Written in the historical context of the Battle of Uhud (March 625), in which Islam lost 70 holy warriors, this verse belongs to a larger collection of verses that outlines laws for the family, such as how to divide the inheritance and to how to oversee the assets of orphans (vv. 1-35).
Plainly said, Sura 4:34 specifies that husbands may beat their unruly wives if the husbands "fear" highhandedness, quite apart from whether the wives are actually being highhanded. This puts the interpretation of the wives’ behavior squarely in the husbands’ judgment, and this swings the door to abuse wide open. This verse embodies a gigantic cultural and social step backwards and should be rejected by all fair-minded and reasonable people.
For a more thorough analysis of this hurtful practice, refer to this article
Thus, domestic violence sits at the heart of early Islam—in the life of Muhammad and his Quran. Islam is therefore not the religion of peace.7. Muhammad in his Quran commands that the hands of male or female thieves should be cut off.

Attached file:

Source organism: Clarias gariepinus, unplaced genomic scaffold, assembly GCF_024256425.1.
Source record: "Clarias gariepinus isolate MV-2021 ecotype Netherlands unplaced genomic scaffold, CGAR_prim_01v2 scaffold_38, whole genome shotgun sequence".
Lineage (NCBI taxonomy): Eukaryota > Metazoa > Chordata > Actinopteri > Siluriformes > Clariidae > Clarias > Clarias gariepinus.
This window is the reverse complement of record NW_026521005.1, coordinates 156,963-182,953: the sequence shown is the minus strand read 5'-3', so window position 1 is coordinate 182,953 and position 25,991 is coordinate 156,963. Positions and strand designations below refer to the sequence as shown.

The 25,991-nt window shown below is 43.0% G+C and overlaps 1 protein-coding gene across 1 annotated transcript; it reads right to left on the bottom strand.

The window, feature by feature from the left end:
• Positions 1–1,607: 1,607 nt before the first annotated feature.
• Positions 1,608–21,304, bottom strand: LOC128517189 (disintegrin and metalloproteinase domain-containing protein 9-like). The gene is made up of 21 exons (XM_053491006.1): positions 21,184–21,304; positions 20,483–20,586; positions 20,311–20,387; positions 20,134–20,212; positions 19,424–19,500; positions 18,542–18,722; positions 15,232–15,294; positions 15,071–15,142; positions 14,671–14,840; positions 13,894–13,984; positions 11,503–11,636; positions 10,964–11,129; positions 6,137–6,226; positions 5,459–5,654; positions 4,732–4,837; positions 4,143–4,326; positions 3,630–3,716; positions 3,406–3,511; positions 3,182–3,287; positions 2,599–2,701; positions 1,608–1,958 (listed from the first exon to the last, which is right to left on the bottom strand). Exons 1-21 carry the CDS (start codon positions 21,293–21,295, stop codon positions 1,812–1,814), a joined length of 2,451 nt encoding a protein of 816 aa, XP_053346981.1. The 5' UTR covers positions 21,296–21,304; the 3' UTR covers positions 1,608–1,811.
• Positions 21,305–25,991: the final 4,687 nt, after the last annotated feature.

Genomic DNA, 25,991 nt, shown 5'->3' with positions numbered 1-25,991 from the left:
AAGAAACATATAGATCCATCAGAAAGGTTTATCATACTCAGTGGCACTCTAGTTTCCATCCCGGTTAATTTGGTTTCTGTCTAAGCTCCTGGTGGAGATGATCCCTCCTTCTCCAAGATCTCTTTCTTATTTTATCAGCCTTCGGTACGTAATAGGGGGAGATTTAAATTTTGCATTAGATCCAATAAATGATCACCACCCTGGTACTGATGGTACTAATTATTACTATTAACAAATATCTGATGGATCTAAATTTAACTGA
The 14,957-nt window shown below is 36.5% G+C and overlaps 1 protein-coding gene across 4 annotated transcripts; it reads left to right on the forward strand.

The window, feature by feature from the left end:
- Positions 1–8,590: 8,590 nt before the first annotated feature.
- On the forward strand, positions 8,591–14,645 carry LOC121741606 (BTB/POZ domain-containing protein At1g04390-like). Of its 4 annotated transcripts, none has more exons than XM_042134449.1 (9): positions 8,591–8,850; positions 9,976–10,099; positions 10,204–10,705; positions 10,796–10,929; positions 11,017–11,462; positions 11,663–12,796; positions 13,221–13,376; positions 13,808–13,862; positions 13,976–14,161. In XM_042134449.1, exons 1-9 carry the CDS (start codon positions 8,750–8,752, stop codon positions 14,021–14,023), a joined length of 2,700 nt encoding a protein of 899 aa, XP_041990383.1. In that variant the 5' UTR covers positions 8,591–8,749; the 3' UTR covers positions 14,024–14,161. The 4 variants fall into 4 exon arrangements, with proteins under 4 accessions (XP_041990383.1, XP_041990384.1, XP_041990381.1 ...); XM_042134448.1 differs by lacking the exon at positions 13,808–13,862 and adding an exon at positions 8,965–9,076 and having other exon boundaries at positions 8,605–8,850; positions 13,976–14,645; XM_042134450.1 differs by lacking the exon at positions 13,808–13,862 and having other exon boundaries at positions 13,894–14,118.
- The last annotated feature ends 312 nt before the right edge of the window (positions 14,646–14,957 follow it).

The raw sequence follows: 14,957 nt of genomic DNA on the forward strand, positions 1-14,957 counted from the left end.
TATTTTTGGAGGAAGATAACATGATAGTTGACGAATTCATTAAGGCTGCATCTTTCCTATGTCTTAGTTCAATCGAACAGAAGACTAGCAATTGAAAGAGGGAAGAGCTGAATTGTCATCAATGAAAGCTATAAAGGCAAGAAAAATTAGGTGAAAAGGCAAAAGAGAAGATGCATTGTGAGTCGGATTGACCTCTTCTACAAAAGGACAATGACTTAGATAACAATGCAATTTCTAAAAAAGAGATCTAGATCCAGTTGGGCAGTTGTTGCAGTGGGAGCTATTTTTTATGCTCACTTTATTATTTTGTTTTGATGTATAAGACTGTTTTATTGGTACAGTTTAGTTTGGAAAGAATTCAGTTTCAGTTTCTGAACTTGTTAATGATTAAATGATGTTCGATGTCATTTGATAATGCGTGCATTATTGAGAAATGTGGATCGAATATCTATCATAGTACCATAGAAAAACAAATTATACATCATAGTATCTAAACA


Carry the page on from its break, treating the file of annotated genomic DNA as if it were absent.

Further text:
5:38 Cut off the hands of thieves, whether they are male or female, as punishment for what they have done—a deterrent from God: God is almighty and wise. 39 But if anyone repents after his wrongdoing and makes amends, God will accept his repentance: God is most forgiving and merciful. (Haleem)
Three passages in the hadith interpret Muhammad’s policy and provide its context. This is a quick compilation taken from Bukhari and Muslim:
Aisha [favorite wife of Muhammad] reported the Prophet saying, "A thief’s hand should be cut off for only a quarter of a dinar and upwards."
A dinar, a word taken from the Roman denarius, was not a small sum, but not exorbitant either, yet one-fourth of a dinar merits the loss of a hand in Muhammad’s view.
Ibn Umar said the Prophet had a thief’s hand cut off for a shield worth three dirhams.
The shield was fairly expensive. The poor in Muhammad’s armies could not afford one. But is a shield equal to a hand?
Abu Huraira reported the Prophet as saying, "God curse a thief who steals an egg and has his hand cut off, and steals a rope and has his hand cut off!"